What Does Your Hobby Have to Do with IT?
Have you ever applied for a job and been asked if you like to play with Barbie Dolls?
Or Silly Putty?
Or if you like to hunt antelope, or collect stamps, or if you have your HAM radio operator’s license?
Chances are these questions seem to you, well, ludicrous. So when she was applying for a help-desk job at an MSP, why did Ashley Rawlings* get asked if she likes to play video games? More specifically, why was she asked, “Are you a gamer?”
She wasn’t interviewing for a video game design job, or even for a video game production company. Yet, the five men interviewing her for her first IT job thought it would be good if they ascertained her interest in a hobby they themselves hold dear.
Call it chit-chat, or shooting the breeze. A way to get to know a job candidate, to see if she’ll “fit in with the culture.”
And we wonder why there aren’t more women in the IT field.
Switch the roles for a minute. Five women are interviewing a guy for a job in publishing (typically a female-dominated industry). They ask Joe if he likes drinking wine and playing Bunko (this is what a lot of all-women groups do where I live in NC – I’m not sure if it’s something the New York publisher set does, but it will do for my illustration).
“Well, no, actually,” says Joe. “But it does sound like fun.” A cloud descends on the group. “That’s okay,” Renee says, “It’s not a prerequisite for working here or anything.” But later, when comparing job candidates, it’s hard to deny that Joe scored a little low in the culture test. Marjorie might be a better fit.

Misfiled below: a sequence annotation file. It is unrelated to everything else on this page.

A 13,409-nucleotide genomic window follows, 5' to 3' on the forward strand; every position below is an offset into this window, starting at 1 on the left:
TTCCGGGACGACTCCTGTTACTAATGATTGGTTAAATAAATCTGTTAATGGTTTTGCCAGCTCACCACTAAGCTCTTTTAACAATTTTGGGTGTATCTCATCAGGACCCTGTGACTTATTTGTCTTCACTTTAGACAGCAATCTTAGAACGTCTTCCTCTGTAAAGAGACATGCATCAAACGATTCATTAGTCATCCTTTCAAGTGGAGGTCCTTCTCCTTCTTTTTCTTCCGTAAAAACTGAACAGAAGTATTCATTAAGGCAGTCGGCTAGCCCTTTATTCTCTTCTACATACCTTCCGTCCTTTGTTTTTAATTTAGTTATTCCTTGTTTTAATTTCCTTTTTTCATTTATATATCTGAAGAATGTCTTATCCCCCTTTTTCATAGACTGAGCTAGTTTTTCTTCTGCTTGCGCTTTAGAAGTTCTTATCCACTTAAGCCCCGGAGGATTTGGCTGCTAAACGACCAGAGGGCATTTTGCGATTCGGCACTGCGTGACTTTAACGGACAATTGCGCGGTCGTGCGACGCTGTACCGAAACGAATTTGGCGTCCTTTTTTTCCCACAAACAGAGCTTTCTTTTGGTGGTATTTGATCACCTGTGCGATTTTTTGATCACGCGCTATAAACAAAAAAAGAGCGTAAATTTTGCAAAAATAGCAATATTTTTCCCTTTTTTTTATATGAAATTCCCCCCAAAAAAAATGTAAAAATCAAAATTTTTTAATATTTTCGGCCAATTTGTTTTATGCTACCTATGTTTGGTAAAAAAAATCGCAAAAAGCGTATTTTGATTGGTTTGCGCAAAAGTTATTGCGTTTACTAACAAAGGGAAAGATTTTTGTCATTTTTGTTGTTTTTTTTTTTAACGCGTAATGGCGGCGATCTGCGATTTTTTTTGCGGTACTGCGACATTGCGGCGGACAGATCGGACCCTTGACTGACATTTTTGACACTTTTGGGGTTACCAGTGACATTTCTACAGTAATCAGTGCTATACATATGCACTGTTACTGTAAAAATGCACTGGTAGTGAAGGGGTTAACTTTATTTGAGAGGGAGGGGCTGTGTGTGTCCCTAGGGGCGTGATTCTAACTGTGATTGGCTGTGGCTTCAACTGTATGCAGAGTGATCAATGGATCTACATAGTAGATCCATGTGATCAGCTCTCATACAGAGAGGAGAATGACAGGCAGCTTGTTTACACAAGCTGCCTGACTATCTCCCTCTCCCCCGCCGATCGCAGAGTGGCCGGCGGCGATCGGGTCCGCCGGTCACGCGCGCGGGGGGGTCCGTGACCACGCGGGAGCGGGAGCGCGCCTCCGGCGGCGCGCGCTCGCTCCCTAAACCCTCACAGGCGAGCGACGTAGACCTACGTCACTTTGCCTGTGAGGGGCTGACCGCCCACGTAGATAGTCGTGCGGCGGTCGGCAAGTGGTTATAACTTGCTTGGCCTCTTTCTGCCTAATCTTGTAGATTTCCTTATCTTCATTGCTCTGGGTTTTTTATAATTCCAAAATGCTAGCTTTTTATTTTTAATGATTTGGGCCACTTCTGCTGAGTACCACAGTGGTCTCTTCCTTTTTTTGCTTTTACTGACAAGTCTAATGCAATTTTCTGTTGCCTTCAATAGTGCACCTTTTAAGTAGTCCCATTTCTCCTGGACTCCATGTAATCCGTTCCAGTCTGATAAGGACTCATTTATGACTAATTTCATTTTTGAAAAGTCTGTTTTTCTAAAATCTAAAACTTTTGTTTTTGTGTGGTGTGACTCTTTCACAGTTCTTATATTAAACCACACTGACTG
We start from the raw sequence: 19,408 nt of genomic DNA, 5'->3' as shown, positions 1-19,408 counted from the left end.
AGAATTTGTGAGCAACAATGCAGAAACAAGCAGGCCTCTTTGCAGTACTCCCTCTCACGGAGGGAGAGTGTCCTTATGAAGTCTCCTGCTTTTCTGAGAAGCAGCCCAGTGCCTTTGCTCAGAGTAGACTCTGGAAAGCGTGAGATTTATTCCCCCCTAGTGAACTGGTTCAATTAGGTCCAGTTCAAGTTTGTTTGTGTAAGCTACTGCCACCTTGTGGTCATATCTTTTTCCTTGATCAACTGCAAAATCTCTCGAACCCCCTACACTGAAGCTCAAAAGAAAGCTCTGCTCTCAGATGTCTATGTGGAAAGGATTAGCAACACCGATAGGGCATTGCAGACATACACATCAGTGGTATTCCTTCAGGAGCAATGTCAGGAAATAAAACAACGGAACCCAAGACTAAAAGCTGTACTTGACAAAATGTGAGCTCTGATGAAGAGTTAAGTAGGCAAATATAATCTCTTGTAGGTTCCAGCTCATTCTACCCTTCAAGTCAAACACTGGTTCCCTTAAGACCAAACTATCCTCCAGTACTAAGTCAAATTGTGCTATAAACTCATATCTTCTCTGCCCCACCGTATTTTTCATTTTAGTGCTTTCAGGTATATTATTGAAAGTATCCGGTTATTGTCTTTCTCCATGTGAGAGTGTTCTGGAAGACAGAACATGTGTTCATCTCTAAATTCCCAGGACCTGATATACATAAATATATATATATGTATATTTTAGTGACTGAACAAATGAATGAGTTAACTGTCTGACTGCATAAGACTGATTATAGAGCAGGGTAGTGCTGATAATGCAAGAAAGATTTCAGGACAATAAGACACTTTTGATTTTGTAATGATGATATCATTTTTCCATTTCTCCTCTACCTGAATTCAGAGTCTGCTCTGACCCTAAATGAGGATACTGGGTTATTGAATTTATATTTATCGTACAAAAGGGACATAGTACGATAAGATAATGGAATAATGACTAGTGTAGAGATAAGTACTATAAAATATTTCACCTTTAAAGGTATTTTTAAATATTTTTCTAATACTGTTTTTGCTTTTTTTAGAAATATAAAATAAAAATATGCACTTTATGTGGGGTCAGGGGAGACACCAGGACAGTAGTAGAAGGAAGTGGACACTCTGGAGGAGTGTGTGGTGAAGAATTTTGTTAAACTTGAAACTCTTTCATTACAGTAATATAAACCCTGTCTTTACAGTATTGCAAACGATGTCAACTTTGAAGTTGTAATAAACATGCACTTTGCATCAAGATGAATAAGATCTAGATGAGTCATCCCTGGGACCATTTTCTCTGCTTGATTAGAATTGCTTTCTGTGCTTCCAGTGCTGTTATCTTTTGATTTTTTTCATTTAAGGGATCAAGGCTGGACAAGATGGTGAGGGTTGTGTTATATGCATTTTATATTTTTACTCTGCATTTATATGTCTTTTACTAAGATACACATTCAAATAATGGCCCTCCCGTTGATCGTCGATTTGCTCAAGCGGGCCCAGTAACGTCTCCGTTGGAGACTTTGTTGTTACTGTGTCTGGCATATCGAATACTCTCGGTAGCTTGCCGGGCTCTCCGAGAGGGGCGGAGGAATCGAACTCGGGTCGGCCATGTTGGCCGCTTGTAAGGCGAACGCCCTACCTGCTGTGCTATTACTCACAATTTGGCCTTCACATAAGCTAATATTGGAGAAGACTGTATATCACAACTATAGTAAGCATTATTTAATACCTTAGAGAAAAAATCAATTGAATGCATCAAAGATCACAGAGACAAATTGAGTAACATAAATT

These culture questions have little place in a job interview. They have nothing to do with how well someone works in a team. (Unless the team is a World of Warcraft team, I suppose.)
Think about the folks you’ve worked with in the past. Do you necessarily share their hobbies, interests, favorite colors, skin color, gender, or choice of birthday dessert? The qualities that make a great teammate have little to do with the things they will push-pin in their cubicle.
Great teammate qualities include empathy, humility, cooperation, willingness to share information, good communication skills, professional tact, and a sense of competition when it comes to making the team succeed.
Information Technology is already a male-dominated field, with three-fourths of all workers sporting a Y gene. Why pound that point home with interview questions that seem to say, “You’re clearly not like us.”
Ashley endured that interview, received an offer, and — despite some strong misgivings — decided to give the company a go. She ended up loving the job and the team she worked with. And they appreciated her, despite the fact she wasn’t a gamer. There was a happy ending in this case, but it easily could have gone the other way.
If friendships develop among staff that are based on common interests, that’s great. But what is even more exciting is tight work relationships that arise when people identify with the success of their organization. To find out if someone is a fit for that, you need to get to the core of what drives a person and how they have gotten along with colleagues in the past.
It’s not a game: It’s all about the work. No more, and no less.
* Not her real name.